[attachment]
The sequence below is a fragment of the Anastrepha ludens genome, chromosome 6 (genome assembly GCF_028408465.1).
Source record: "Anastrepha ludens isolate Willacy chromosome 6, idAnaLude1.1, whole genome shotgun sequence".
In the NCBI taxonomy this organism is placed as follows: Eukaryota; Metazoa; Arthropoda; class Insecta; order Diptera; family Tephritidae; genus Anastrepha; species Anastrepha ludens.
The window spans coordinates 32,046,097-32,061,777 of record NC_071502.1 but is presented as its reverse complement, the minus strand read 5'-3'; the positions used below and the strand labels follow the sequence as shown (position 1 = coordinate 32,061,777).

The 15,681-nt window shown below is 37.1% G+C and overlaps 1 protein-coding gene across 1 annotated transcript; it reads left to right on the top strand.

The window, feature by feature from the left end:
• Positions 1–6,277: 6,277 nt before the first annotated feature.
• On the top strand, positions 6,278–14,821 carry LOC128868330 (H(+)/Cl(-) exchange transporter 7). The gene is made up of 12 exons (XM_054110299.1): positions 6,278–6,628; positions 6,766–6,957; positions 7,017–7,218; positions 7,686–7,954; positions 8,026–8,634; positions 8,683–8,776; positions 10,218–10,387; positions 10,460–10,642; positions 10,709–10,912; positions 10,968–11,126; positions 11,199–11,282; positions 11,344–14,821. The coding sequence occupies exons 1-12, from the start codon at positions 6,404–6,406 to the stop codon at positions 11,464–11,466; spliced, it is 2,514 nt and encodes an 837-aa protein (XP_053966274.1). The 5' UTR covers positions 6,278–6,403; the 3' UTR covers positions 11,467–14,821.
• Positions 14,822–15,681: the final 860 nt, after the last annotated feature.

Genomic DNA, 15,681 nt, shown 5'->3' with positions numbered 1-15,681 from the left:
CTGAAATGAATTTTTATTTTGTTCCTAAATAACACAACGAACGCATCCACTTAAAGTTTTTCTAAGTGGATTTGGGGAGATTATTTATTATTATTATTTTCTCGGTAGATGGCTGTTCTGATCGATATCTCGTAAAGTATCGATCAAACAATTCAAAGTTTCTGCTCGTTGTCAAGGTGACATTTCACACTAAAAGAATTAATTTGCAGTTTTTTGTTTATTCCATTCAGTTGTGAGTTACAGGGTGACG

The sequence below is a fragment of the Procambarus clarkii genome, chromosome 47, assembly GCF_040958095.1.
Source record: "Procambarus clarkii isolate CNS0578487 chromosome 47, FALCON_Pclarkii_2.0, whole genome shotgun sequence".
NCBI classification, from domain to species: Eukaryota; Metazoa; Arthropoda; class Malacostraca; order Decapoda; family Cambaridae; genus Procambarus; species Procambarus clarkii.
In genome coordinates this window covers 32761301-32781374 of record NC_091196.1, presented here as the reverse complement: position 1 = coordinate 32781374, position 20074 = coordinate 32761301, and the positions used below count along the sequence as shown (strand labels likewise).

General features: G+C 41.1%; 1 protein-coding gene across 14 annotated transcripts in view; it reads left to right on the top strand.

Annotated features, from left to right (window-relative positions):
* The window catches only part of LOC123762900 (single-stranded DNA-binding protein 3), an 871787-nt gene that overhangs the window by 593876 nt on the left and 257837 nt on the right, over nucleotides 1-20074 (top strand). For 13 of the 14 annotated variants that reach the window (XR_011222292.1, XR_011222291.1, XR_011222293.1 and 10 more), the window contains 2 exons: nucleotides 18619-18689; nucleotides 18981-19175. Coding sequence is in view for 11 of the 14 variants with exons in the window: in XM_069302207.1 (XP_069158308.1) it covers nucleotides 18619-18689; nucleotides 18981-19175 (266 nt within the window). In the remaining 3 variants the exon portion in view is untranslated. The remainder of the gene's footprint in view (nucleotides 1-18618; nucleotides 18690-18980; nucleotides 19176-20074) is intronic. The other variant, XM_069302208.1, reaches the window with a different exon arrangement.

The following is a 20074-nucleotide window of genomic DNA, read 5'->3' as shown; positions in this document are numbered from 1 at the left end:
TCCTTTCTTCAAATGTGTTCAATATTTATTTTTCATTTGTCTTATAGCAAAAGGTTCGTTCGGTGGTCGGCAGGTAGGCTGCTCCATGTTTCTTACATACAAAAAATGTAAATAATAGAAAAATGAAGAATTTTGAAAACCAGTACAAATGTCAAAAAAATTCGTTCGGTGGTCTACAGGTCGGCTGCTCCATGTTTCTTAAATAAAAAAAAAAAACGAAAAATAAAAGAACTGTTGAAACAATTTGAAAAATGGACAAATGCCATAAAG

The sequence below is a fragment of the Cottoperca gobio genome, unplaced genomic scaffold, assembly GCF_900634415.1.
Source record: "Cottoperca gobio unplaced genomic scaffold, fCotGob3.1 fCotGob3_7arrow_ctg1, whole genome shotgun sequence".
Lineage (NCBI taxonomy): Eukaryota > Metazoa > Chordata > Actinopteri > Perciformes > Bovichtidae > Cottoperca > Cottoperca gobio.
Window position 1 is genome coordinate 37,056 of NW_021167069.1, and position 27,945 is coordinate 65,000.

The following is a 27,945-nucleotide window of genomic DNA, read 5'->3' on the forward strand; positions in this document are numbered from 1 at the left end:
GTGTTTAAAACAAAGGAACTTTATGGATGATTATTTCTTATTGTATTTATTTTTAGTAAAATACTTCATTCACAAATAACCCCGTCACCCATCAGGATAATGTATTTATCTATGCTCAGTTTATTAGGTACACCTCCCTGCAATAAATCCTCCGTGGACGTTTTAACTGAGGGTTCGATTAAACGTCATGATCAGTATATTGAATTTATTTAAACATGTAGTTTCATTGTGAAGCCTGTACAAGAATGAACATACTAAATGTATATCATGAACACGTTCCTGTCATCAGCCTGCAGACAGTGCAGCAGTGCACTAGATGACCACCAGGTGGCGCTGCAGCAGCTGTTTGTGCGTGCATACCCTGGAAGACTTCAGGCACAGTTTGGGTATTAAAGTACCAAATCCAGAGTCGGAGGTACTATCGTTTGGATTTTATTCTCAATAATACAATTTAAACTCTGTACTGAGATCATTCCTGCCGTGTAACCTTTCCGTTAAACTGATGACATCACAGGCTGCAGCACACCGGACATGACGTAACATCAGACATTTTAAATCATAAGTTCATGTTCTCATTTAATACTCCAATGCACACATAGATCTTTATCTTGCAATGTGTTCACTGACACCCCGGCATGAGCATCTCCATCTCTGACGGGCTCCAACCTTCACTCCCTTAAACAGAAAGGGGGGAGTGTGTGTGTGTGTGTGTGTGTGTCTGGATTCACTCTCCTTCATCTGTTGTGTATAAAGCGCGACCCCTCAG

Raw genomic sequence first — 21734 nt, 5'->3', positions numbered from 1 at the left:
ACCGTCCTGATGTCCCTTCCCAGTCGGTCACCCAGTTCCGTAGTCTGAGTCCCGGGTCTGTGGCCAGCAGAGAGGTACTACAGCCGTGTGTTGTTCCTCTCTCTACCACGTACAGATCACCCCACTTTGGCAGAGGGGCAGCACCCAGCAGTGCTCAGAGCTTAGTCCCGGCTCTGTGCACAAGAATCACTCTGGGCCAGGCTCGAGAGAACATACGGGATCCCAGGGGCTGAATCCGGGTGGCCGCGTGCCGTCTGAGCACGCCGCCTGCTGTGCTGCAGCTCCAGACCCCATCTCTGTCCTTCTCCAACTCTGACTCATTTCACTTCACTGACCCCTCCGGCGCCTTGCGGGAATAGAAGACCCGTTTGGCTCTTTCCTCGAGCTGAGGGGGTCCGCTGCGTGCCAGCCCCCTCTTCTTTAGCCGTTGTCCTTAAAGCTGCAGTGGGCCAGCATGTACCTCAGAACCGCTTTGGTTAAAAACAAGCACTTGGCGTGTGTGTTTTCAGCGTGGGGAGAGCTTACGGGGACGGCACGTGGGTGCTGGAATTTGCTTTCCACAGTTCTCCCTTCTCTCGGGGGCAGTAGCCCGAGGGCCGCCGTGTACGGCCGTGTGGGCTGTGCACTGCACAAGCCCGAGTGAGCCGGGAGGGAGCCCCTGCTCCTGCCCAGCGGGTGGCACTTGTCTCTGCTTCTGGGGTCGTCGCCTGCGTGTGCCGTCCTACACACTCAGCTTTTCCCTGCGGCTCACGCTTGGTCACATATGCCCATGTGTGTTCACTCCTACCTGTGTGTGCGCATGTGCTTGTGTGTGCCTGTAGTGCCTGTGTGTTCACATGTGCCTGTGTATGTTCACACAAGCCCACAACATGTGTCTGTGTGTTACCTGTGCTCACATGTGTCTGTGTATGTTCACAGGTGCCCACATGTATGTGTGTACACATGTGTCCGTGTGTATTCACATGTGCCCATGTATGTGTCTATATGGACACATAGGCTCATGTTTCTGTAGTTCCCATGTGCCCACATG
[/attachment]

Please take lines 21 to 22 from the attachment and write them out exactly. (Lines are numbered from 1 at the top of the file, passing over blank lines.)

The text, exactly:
The sequence below is a fragment of the Cottoperca gobio genome, unplaced genomic scaffold, assembly GCF_900634415.1.
Source record: "Cottoperca gobio unplaced genomic scaffold, fCotGob3.1 fCotGob3_7arrow_ctg1, whole genome shotgun sequence".